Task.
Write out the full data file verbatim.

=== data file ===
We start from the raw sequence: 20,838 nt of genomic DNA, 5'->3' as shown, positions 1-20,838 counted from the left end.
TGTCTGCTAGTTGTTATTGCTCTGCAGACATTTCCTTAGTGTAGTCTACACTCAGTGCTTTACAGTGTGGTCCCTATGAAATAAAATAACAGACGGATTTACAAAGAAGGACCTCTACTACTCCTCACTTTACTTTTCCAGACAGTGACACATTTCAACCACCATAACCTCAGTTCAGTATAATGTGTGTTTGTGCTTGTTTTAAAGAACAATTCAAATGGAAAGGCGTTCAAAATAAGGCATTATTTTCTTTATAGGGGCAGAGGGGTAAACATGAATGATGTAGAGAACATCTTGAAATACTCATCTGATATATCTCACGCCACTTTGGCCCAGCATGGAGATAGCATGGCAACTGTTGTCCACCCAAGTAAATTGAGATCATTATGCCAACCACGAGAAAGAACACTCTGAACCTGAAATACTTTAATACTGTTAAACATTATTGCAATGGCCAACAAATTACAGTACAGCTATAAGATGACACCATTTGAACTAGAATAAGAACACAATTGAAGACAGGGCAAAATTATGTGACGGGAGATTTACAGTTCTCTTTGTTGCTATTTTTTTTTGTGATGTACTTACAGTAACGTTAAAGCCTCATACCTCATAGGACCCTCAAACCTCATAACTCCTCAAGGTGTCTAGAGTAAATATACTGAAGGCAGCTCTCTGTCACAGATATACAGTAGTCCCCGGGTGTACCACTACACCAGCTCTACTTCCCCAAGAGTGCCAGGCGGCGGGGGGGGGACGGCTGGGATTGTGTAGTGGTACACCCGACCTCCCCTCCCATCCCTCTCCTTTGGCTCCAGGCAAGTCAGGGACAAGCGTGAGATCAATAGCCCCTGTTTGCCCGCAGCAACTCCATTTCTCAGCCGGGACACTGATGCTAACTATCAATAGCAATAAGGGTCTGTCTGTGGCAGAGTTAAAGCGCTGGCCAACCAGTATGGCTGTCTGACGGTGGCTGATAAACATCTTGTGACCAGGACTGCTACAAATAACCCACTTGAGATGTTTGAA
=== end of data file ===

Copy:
We start from the raw sequence: 20,838 nt of genomic DNA, 5'->3' as shown, positions 1-20,838 counted from the left end.
TGTCTGCTAGTTGTTATTGCTCTGCAGACATTTCCTTAGTGTAGTCTACACTCAGTGCTTTACAGTGTGGTCCCTATGAAATAAAATAACAGACGGATTTACAAAGAAGGACCTCTACTACTCCTCACTTTACTTTTCCAGACAGTGACACATTTCAACCACCATAACCTCAGTTCAGTATAATGTGTGTTTGTGCTTGTTTTAAAGAACAATTCAAATGGAAAGGCGTTCAAAATAAGGCATTATTTTCTTTATAGGGGCAGAGGGGTAAACATGAATGATGTAGAGAACATCTTGAAATACTCATCTGATATATCTCACGCCACTTTGGCCCAGCATGGAGATAGCATGGCAACTGTTGTCCACCCAAGTAAATTGAGATCATTATGCCAACCACGAGAAAGAACACTCTGAACCTGAAATACTTTAATACTGTTAAACATTATTGCAATGGCCAACAAATTACAGTACAGCTATAAGATGACACCATTTGAACTAGAATAAGAACACAATTGAAGACAGGGCAAAATTATGTGACGGGAGATTTACAGTTCTCTTTGTTGCTATTTTTTTTTGTGATGTACTTACAGTAACGTTAAAGCCTCATACCTCATAGGACCCTCAAACCTCATAACTCCTCAAGGTGTCTAGAGTAAATATACTGAAGGCAGCTCTCTGTCACAGATATACAGTAGTCCCCGGGTGTACCACTACACCAGCTCTACTTCCCCAAGAGTGCCAGGCGGCGGGGGGGGGACGGCTGGGATTGTGTAGTGGTACACCCGACCTCCCCTCCCATCCCTCTCCTTTGGCTCCAGGCAAGTCAGGGACAAGCGTGAGATCAATAGCCCCTGTTTGCCCGCAGCAACTCCATTTCTCAGCCGGGACACTGATGCTAACTATCAATAGCAATAAGGGTCTGTCTGTGGCAGAGTTAAAGCGCTGGCCAACCAGTATGGCTGTCTGACGGTGGCTGATAAACATCTTGTGACCAGGACTGCTACAAATAACCCACTTGAGATGTTTGAA